The action in Asbury Park trends east. Ocean air, boardwalk vibes, and a hot new hotel all help. But lately, locals have been hitting up the rising northwest side to caffeinate. There, Booskerdoo Coffee Company has planted its headquarters just over the tracks, uniting a roastery, bakery, and coffee bar over 2,000 square feet. When you’re used to roasting in an 800-square-foot space shared with a cafe, that’s a mighty upgrade.
“Our original space in Monmouth Beach was a nook,” laughs James Caverly, who launched Booskerdoo with wife and head baker Amelia Caverly in 2011. “We had a Diedrich IR-12, and we were running that thing 40 hours a week. The space was just insane.” He’s not joking. Roastmaster Michael Costaney would work from a chair perched atop bags of beans.
In a way, that image perfectly describes Booskerdoo’s origins. Caverly fell hard for coffee living in New York City and experimented by roasting Colombia Excelso in a pizza pan. It was a smoky affair, but he was hooked. “It wasn’t some fancy micro-lot,” he says, “but we were like holy…”.
Opened in October 2016, Booskerdoo’s Asbury Park flagship now allows the team room to stretch—though not too much room. The bakeshop now has dedicated space, turning out all manner of sweetness. The roaster has been upgraded to a Diedrich CR-25, complemented by a La Marzocco GB5, Mahlkönig grinders, and a Wilbur Curtis drip brewer, plus a Beehouse and Hario pour-over setup.
Vibrant coffee is the result, some with cheeky names for both food and drink reflecting Caverly’s prior life as a writer. Humor extends to the walls, where a painted monkey-astronaut-merman shares space with a lion-cactus-octopus. No, really.
This is also one of three—count ’em—locations launched in under a year. Not that empire-building was the goal. Originally, only Asbury Park was in the plan, where the tight indie scene was a draw. While building out the space, Caverly was approached by Pier Village in Long Branch, where a shop opened last July will soon be paired with a summertime cold-brew shack. Then Bell Works came knocking. A reimagining of the Bell Labs campus—once home to seven Nobel winners and the birthplace of cellular tech—it blends innovation and lifestyle space, as is the fashion nowadays. A drip bar there will be upgraded to a full-on shop in August.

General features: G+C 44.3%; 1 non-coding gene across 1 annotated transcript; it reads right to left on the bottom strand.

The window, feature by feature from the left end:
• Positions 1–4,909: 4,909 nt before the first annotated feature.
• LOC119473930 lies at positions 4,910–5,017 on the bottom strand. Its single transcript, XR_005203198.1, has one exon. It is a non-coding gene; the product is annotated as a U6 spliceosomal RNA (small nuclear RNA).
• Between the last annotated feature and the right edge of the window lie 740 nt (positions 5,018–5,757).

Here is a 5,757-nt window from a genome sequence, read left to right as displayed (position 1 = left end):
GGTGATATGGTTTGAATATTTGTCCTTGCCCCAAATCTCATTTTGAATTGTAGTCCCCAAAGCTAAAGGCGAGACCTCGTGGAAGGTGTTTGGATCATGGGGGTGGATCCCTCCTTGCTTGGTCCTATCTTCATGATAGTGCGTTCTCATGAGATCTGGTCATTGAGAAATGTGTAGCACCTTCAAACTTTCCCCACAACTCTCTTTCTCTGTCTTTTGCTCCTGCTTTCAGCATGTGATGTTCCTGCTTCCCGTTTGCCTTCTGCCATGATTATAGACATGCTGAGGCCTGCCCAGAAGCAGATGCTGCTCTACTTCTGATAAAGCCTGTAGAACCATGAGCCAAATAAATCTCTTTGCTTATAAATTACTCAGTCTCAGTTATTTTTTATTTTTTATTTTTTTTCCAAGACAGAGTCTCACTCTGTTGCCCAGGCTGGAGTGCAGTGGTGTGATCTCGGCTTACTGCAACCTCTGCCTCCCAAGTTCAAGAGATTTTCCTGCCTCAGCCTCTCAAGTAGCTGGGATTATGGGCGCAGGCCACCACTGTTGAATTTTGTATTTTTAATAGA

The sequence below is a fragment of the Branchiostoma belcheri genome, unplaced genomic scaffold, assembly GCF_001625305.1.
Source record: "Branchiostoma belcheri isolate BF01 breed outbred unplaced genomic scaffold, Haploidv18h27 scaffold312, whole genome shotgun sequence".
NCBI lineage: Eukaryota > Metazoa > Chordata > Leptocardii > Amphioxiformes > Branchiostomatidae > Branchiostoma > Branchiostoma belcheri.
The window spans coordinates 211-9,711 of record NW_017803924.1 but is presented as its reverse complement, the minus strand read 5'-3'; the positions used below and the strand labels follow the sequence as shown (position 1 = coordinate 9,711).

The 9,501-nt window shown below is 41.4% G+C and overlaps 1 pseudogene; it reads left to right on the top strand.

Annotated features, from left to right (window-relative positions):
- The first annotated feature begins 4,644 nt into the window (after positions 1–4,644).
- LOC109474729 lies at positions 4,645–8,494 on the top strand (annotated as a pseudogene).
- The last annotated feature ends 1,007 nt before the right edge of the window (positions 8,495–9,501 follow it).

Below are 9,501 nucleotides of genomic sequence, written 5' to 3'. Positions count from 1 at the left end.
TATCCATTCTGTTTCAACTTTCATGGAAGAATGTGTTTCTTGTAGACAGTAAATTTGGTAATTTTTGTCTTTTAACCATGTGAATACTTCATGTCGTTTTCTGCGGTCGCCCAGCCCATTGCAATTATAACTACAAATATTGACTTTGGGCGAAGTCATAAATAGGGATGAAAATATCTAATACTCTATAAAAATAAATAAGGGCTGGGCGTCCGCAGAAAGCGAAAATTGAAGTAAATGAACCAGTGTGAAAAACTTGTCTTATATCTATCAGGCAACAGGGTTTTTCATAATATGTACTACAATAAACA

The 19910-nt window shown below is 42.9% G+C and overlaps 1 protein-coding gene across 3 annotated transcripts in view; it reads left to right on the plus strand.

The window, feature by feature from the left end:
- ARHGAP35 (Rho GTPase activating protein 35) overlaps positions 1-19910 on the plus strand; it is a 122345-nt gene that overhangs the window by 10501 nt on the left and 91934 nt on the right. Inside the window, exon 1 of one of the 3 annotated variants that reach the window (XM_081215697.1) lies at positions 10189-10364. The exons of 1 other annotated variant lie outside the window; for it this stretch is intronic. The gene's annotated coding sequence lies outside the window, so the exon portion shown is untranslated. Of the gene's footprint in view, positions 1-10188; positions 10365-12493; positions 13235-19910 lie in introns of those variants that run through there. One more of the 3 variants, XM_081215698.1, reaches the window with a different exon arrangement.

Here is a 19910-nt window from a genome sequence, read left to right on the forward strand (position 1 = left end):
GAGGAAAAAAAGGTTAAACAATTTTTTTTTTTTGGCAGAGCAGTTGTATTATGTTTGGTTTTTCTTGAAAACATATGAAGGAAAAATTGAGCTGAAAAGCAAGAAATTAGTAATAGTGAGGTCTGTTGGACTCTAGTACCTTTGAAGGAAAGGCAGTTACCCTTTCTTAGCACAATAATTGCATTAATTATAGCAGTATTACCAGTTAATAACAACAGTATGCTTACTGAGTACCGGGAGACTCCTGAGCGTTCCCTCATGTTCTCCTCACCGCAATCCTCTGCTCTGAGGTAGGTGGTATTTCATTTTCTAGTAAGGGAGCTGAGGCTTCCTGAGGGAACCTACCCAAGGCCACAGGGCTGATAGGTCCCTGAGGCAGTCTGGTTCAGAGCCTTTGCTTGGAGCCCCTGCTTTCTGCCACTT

What hasn’t been lost in all the expansion is a coffee-for-all ethos. “We don’t want to function as a chain,” Caverly says. Walk into the Asbury shop as the sun climbs, and you might find Brooklynites on holiday, construction workers, fishermen, families, and commuters sharing counter space. Whether one wants to geek over a single-origin brew or stick to the basics, they’re welcomed just the same.
“We try to educate the customer about our coffee, but we always start with layman’s terms,” Caverly says. “You see the evolution, plain as day. They start to come back, and suddenly they’re trying different coffees and having fun with it—and it’s completely of their own volition.” It turns out that sometimes the nice guys do win.
Jenn Hall (@jennsarahhall) is a Sprudge contributor who writes about food, culture, and drink from a Jersey-side suburb of Philly. This is her first feature for Sprudge.